Lost Your Motorcycle Key?

Here's a simple solution learned the hard way

I recently bought a used 1999 Yamaha Road Star. As is typical with a used vehicle purchase, I received one key for it. My mistake was not immediately having a second key made. Im not even sure the Yamaha dealership could have cut me a new key, but Im pretty sure most of the local neighborhood hardware stores could not have. I have read that many of the motorcycle manufacturers do not sell blanks to every store that makes keys. If that is true, it could make getting a copy made much more difficult than what most of us are used to.

These are what the uncut keys look like that manufacturers supply their dealers.

I lost my key. My local dealer where I bought the bike offered a solution that didnt sit well with me. The store offered to: 1. send a trailer to pick up my bike; 2. take it to their shop; 3. remove the ignition; 4. take that to a locksmith; 5. the locksmith would find the key code inside and make a new key; 6. the shop would pick up the ignition the next day, 7. reinstall it back on the bike; and 8. I could then pick up the bike with hopefully two new keys.

I went another route that wasnt entirely successful, but suited me: 1. called a locksmith and asked him to come to my house and make a key. The first call gave me a phone number of another locksmith who could and would; 2. made an appointment that day for an afternoon visit; 3. the locksmith came to the house and made a partially workable key within 30 minutes.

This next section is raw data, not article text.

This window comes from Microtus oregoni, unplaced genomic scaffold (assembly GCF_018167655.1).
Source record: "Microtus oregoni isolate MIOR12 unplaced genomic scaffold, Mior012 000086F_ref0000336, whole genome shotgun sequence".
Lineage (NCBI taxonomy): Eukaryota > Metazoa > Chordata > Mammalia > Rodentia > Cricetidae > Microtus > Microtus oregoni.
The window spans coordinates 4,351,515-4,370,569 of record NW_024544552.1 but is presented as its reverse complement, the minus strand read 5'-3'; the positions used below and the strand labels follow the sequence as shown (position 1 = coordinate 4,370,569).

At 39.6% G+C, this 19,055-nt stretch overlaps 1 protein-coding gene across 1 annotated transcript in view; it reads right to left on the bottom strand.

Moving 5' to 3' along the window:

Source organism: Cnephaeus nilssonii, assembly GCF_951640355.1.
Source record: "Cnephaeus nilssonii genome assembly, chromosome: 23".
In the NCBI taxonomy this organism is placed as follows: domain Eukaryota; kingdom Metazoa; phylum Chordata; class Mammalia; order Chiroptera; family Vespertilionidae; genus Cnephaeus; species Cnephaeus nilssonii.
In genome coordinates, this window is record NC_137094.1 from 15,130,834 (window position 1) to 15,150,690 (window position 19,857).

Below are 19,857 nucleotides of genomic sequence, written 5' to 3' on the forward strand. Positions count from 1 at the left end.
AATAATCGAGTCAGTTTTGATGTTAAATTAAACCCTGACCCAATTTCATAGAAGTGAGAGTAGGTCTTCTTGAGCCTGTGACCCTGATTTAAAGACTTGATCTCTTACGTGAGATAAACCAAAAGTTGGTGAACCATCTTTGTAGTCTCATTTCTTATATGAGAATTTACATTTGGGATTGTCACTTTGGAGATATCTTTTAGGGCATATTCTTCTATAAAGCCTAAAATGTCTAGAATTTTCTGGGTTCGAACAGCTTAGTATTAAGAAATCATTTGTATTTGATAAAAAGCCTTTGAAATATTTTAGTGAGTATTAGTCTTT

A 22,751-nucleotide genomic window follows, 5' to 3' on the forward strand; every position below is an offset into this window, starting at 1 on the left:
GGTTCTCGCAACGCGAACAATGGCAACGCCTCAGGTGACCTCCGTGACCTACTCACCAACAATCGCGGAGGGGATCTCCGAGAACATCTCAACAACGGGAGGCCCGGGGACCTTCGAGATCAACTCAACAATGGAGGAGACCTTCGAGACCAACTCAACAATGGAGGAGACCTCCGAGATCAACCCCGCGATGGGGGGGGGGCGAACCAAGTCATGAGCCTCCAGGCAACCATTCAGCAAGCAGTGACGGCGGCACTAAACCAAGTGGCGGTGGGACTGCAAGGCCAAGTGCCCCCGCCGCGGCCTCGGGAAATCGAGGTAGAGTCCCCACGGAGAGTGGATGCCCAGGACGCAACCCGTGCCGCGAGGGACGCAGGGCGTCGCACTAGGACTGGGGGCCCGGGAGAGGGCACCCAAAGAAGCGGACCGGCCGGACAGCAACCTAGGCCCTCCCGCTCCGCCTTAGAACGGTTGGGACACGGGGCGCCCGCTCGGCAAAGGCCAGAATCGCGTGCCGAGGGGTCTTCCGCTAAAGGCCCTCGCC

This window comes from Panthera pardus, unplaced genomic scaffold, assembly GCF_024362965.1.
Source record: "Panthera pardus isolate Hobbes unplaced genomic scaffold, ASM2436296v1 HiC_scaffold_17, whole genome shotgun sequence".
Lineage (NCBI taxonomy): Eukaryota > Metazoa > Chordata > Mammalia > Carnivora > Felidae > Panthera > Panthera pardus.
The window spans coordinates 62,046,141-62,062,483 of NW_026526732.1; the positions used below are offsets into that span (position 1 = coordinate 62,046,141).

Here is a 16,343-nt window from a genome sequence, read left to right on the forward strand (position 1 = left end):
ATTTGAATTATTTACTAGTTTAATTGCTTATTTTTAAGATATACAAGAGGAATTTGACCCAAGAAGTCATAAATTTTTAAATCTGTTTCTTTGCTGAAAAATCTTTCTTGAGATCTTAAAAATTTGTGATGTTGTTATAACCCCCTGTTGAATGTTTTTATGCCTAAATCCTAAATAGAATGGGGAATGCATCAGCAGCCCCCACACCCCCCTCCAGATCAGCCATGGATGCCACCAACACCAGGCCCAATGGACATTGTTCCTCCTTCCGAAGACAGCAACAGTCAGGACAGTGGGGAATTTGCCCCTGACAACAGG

My problem is that the Yamaha key on my particular bike serves many purposes. It starts the bike, it also locks the forks, unlocks the drivers seat (to access the oil check area) and unlocks the gas tank. The locksmith could not get the “unlock the seat” part of the key to work so I ended up having to take it to the dealership anyway. Other people might not have to take that route.

In my case, with the age of my bike, the old key and ignition did not operate that smoothly anyway so I opted for a new ignition system. That leaves me with a two key system, one for the gas tank (successfully made by the locksmith) and the other, a new key that came with the new ignition. The second key, with the Yamaha key code attached, is stored away with my motorcycle papers.

The moral of my adventure? Make it a priority to get a second key made for your bike before you lose the only one you have.

Vicki Allen
Richardson, Texas

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